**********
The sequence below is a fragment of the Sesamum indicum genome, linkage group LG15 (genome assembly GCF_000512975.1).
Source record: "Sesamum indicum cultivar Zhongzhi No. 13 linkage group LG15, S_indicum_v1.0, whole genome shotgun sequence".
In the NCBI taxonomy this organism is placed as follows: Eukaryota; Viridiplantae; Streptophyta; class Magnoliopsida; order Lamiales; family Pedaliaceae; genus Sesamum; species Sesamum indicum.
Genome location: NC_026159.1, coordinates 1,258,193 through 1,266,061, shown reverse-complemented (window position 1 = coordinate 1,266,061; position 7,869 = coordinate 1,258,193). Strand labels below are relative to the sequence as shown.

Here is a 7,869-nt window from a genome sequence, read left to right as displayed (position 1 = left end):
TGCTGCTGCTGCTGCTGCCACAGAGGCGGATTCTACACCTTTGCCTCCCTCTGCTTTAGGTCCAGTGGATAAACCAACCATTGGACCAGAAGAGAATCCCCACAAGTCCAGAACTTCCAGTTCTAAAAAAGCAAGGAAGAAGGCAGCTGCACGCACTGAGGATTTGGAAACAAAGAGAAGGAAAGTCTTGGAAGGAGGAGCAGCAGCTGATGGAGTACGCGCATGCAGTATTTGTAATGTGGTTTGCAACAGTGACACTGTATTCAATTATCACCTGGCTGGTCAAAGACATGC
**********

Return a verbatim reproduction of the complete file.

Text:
The sequence below is a fragment of the Sesamum indicum genome, linkage group LG15 (genome assembly GCF_000512975.1).
Source record: "Sesamum indicum cultivar Zhongzhi No. 13 linkage group LG15, S_indicum_v1.0, whole genome shotgun sequence".
In the NCBI taxonomy this organism is placed as follows: Eukaryota; Viridiplantae; Streptophyta; class Magnoliopsida; order Lamiales; family Pedaliaceae; genus Sesamum; species Sesamum indicum.
Genome location: NC_026159.1, coordinates 1,258,193 through 1,266,061, shown reverse-complemented (window position 1 = coordinate 1,266,061; position 7,869 = coordinate 1,258,193). Strand labels below are relative to the sequence as shown.

Here is a 7,869-nt window from a genome sequence, read left to right as displayed (position 1 = left end):
TGCTGCTGCTGCTGCTGCCACAGAGGCGGATTCTACACCTTTGCCTCCCTCTGCTTTAGGTCCAGTGGATAAACCAACCATTGGACCAGAAGAGAATCCCCACAAGTCCAGAACTTCCAGTTCTAAAAAAGCAAGGAAGAAGGCAGCTGCACGCACTGAGGATTTGGAAACAAAGAGAAGGAAAGTCTTGGAAGGAGGAGCAGCAGCTGATGGAGTACGCGCATGCAGTATTTGTAATGTGGTTTGCAACAGTGACACTGTATTCAATTATCACCTGGCTGGTCAAAGACATGC